United States District Court, D. Maryland
K. Bredar United States District Judge
16, 2016, the court received a petition for writ of habeas
corpus from Anthony Lloyd (hereinafter referred to as
“Lloyd”), who is confined at the Maryland
Correctional Training Center in Hagerstown, Maryland. ECF 1.
Lloyd claims that his state court criminal conviction was
overturned by the state post-conviction court, and he has
remained in state custody awaiting re-trial. ECF 1. Lloyd was
directed to supplement his petition, which he has done. ECF 2
& 3. Because he appears indigent, his motion for leave to
proceed in forma pauperis (ECF 4) shall be granted. His cause
of action, however, construed as a hybrid 28 U.S.C. §
2241 petition and 42 U.S.C. § 1983 complaint, shall be
states that on February 23, 2015, post-conviction relief was
granted and his conviction vacated. Thereafter, his attorney
wrote to Assistant States Attorney Garrett Glennon advising
him to make arrangements for Lloyd to be transported from the
state Division of Correction facility to the Baltimore County
Detention Center so a pretrial bail hearing could be held.
Lloyd states that he has not been transferred, nor has a bail
hearing been held. He complains that he should have been
transferred to the detention center and provided a bail
hearing while awaiting his retrial. ECF 3, pp. 5 & 6.
Lloyd alleges that Glennon has engaged in prosecutorial
misconduct and legal malpractice by not having him
transferred. Id., p. 6.
Maryland Judiciary Case Search website confirms that on April
13, 2009, Lloyd was charged in the Circuit Court for
Baltimore County with robbery. See State v. Lloyd,
Criminal No. 03K09001918 (Circuit Court for Baltimore
www.casesearch.courts.state.md.us/inquiry. On or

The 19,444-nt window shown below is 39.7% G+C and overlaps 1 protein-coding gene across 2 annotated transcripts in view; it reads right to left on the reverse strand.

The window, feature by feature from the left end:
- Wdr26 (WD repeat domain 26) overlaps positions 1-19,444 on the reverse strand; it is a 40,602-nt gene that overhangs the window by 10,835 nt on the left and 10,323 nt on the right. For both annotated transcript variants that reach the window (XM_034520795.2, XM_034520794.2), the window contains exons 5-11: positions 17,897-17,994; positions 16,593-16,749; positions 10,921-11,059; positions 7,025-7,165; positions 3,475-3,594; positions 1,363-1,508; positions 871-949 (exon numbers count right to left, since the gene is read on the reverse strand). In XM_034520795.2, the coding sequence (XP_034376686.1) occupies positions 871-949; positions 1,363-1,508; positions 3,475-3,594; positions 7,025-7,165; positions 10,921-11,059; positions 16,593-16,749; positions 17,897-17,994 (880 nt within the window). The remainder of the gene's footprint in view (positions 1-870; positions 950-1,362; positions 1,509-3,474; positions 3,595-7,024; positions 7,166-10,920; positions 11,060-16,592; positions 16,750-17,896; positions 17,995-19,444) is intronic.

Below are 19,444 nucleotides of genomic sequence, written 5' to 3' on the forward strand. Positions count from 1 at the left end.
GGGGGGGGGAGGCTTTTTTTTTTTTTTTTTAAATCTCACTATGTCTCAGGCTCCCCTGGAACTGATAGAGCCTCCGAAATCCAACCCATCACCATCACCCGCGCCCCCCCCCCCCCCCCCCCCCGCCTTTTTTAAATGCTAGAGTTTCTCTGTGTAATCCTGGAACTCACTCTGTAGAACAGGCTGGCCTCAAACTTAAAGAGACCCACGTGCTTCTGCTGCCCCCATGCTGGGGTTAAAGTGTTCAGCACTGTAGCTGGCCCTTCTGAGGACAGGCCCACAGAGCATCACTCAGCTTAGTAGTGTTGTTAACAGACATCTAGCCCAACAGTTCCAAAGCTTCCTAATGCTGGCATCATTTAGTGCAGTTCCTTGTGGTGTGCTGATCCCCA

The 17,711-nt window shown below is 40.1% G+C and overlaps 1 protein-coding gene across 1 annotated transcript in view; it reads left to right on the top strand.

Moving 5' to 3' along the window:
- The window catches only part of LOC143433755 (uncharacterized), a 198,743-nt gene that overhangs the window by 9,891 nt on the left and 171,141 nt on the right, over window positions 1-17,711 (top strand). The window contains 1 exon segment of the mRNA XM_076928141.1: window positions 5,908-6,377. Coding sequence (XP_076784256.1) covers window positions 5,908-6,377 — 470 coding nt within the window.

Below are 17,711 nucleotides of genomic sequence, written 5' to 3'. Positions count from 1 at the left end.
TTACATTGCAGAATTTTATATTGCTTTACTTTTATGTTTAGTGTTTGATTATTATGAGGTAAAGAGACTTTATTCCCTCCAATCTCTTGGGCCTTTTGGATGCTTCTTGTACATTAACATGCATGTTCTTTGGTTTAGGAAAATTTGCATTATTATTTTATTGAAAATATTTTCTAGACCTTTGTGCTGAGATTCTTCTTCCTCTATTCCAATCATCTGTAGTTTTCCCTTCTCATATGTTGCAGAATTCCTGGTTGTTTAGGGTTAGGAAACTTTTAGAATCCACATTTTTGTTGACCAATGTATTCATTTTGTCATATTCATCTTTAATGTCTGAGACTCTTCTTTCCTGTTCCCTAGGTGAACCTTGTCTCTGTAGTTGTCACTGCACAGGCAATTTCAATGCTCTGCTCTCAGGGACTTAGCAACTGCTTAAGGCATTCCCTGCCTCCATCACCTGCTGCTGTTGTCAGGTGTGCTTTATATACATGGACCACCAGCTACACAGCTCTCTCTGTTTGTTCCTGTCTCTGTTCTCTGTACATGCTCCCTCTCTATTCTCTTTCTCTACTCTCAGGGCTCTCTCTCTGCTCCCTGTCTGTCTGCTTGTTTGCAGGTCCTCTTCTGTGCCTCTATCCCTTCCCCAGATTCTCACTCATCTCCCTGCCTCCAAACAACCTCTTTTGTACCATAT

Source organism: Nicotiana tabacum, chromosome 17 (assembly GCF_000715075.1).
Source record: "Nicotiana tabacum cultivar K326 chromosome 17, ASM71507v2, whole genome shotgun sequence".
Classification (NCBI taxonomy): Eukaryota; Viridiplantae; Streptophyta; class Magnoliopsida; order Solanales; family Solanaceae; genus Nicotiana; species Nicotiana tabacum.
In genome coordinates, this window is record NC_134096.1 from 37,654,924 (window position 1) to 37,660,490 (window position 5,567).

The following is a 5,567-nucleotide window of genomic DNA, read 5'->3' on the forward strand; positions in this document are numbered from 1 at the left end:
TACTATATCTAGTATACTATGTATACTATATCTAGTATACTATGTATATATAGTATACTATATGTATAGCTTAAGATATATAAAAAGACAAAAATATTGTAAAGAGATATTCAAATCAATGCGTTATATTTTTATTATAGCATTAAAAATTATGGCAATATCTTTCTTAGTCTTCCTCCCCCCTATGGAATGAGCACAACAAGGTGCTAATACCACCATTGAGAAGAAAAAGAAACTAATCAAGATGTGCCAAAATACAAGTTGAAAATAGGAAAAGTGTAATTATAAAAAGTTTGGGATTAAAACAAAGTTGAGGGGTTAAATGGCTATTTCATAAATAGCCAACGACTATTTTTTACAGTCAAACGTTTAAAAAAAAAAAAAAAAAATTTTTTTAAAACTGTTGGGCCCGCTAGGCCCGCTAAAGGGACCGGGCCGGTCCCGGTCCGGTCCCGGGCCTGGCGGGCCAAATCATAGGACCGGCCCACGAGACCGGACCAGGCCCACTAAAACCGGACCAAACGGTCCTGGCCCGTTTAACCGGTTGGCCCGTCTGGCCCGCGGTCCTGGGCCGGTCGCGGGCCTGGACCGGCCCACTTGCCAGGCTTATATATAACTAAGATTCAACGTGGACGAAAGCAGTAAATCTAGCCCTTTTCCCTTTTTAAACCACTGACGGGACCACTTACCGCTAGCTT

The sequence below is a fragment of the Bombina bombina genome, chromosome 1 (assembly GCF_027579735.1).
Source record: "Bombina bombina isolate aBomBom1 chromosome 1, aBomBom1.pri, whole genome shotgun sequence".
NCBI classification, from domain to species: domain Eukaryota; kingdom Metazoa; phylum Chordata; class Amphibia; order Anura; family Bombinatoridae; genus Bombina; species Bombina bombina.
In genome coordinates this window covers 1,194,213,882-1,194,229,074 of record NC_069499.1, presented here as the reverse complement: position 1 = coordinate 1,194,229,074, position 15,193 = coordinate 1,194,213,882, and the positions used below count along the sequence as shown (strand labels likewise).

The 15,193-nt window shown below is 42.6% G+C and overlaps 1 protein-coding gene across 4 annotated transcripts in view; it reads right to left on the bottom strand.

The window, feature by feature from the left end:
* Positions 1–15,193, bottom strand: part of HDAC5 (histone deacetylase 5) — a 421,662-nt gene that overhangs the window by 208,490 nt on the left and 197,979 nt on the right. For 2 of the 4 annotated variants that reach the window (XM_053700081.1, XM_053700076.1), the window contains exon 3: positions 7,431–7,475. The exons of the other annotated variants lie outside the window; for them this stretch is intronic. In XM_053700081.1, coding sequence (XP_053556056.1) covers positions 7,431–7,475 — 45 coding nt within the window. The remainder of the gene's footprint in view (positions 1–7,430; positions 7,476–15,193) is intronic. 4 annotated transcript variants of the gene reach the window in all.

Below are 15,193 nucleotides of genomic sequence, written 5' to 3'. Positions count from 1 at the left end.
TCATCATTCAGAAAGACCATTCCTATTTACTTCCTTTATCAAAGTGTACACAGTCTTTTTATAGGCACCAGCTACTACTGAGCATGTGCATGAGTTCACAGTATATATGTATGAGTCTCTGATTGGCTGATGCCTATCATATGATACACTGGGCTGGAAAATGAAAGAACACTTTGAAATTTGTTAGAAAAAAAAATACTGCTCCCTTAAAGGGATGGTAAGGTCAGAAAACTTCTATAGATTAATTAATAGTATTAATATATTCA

about January 5, 2010, Lloyd pled guilty. He was sentenced on
March 26, 2010, to a 25-year term of incarceration to be
served without parole. As a result of post-conviction
proceedings, the criminal judgment was vacated. Id.
Lloyd's trial is currently scheduled for October 3, 2016.
extent that Lloyd seeks federal court intervention in his
pending state criminal retrial, his case is construed as a 28
U.S.C. § 2241 petition for habeas corpus relief and
dismissed. In the absence of extraordinary circumstances, a
federal court must not interfere with ongoing state criminal
proceedings. See Younger v. Harris, 401 U.S. 37,
53-54 (1971); Cinema Blue of Charlotte, Inc., v.
Gilchrist, 887 F.2d 49, 50-53 (4th Cir. 1989) (district
courts should abstain from constitutional challenges to state
judicial proceedings if the federal claims have been or could
have been presented in an ongoing state judicial proceeding).
Abstention in favor of state judicial proceedings is required
if the proceedings are ongoing, implicate important state
interests, afford an adequate opportunity to raise the
federal questions, and the federal relief sought would
interfere in some manner with the state court litigation
presented. Middlesex County Ethics Comm. v. Garden State
Bar Ass'n, 457 U.S. 423, 432 (1982); Brewsome v.
Broward County Pub. Defenders, 304 F.App'x 814, 816
(11th Cir. 2008) (per curiam). In the pre-trial context,
federal courts must abstain from exercising jurisdiction over
a claim that may be resolved through trial on the merits or